NYMC Faculty Publications


Mouse Model of Human Poisonings with Tetramethylenedisulfotetramine: Characterization of the Effect of Exposure Route on Syndrome Outcomes

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June 2019


Environmental Health Science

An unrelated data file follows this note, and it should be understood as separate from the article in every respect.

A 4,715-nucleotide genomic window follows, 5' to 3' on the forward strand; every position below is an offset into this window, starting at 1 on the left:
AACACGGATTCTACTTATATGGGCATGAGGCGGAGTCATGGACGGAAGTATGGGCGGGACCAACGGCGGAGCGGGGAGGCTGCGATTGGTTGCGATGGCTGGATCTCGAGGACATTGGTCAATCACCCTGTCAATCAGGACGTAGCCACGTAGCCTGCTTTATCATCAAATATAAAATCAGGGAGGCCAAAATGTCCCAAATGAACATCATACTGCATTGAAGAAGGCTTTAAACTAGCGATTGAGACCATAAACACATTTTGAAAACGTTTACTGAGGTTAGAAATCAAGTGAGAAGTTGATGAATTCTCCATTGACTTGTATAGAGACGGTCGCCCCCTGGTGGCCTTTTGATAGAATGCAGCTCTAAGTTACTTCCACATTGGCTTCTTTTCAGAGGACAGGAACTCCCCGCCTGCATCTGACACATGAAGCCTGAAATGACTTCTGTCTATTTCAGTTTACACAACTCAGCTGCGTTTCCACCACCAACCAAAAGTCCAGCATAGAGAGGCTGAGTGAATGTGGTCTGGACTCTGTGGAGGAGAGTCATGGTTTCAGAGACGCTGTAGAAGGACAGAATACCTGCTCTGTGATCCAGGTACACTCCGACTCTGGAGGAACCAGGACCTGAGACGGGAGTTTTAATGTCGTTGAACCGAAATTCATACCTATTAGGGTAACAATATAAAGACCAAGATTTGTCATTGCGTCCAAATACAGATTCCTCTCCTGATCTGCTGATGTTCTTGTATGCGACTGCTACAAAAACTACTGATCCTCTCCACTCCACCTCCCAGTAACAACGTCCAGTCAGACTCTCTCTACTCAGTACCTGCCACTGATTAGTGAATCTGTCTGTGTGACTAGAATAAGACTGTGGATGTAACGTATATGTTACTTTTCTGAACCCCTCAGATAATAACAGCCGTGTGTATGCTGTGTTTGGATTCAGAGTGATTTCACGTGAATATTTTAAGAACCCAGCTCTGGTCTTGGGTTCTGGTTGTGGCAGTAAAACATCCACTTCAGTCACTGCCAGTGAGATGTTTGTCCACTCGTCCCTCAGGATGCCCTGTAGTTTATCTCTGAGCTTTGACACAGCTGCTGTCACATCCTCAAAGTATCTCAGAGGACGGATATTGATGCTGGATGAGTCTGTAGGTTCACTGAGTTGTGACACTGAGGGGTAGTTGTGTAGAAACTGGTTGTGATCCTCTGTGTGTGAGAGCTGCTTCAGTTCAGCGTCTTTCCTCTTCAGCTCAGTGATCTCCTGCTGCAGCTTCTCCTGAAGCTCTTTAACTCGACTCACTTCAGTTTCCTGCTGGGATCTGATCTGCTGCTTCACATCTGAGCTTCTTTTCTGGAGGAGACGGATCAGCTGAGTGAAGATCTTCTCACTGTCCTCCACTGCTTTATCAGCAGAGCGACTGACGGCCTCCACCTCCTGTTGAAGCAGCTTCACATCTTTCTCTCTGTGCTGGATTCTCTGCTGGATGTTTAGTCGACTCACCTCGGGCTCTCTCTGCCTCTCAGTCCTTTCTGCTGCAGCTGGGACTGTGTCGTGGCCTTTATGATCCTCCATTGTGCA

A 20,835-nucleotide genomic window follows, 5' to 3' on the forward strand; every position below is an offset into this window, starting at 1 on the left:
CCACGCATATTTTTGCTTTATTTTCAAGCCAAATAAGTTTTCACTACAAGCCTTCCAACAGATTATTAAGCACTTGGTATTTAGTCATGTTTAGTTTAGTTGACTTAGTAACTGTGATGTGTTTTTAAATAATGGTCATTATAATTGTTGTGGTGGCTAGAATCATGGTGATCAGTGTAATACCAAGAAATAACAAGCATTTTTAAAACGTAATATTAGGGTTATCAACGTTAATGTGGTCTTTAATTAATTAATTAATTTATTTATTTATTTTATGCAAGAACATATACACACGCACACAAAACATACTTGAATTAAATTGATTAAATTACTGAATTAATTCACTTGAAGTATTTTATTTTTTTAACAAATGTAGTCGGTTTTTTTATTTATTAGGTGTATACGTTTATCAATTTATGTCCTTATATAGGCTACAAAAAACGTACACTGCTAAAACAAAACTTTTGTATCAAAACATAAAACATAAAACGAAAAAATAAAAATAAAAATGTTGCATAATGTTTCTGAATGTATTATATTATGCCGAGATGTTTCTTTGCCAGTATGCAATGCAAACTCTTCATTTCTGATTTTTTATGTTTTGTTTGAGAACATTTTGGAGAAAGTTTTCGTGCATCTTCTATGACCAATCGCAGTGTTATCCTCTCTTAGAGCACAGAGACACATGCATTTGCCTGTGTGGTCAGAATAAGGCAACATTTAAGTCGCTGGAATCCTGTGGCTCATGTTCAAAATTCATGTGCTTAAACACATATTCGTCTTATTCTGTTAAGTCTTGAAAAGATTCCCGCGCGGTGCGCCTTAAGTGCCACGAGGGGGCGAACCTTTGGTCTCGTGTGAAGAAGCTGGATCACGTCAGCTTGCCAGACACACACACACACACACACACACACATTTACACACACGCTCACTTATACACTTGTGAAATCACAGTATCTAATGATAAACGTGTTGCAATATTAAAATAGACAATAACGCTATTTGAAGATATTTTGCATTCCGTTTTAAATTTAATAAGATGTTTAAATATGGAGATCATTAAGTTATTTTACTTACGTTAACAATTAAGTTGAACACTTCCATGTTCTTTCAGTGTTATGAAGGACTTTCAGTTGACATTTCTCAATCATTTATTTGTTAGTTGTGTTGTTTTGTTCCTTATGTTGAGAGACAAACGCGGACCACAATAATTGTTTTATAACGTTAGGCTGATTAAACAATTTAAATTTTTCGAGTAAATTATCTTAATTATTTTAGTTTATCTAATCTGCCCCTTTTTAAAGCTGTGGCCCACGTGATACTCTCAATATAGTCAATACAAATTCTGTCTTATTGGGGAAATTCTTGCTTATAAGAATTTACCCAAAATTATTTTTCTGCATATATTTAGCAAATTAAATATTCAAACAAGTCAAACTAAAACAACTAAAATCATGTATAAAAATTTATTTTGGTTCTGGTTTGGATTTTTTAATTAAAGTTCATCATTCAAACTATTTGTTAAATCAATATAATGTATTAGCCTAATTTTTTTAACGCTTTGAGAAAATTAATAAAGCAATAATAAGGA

Tetramethylenedisulfotetramine (TMDT) is a synthetic neurotoxic rodenticide and potential chemical threat agent. Signs of TMDT poisoning include convulsions which can progress into status epilepticus and death. Although clinical reports clearly show that poisoning via food and drink is the main route of exposure, experimental studies have primarily utilized parenteral routes. Here we used two different modes of oral administration of TMDT and compared the toxic outcomes with two different parenteral routes. Adult male mice were given various doses of TMDT either perorally in peanut butter or cereal pellets, or injected intraperitoneally (i.p.) or subcutaneously (s.c.). All routes produced the complete TMDT syndrome including twitches, clonic and tonic-clonic seizures and death. However potencies varied with the following rank order: i.p. > s.c. > oral (cereal)>>oral (peanut butter). Our data clearly show that ingestion of TMDT with peanut butter markedly reduces the overall syndrome severity relative to oral exposure via cereals. No significant differences were observed by substituting peanut oil for water as a vehicle for i.p. administered TMDT. In conclusion, high vs low fat food can differentially affect TMDT onset of action, probably due to differences in availability from the gastrointestinal tract. These results should be considered when searching for effective treatments for TMDT poisoning.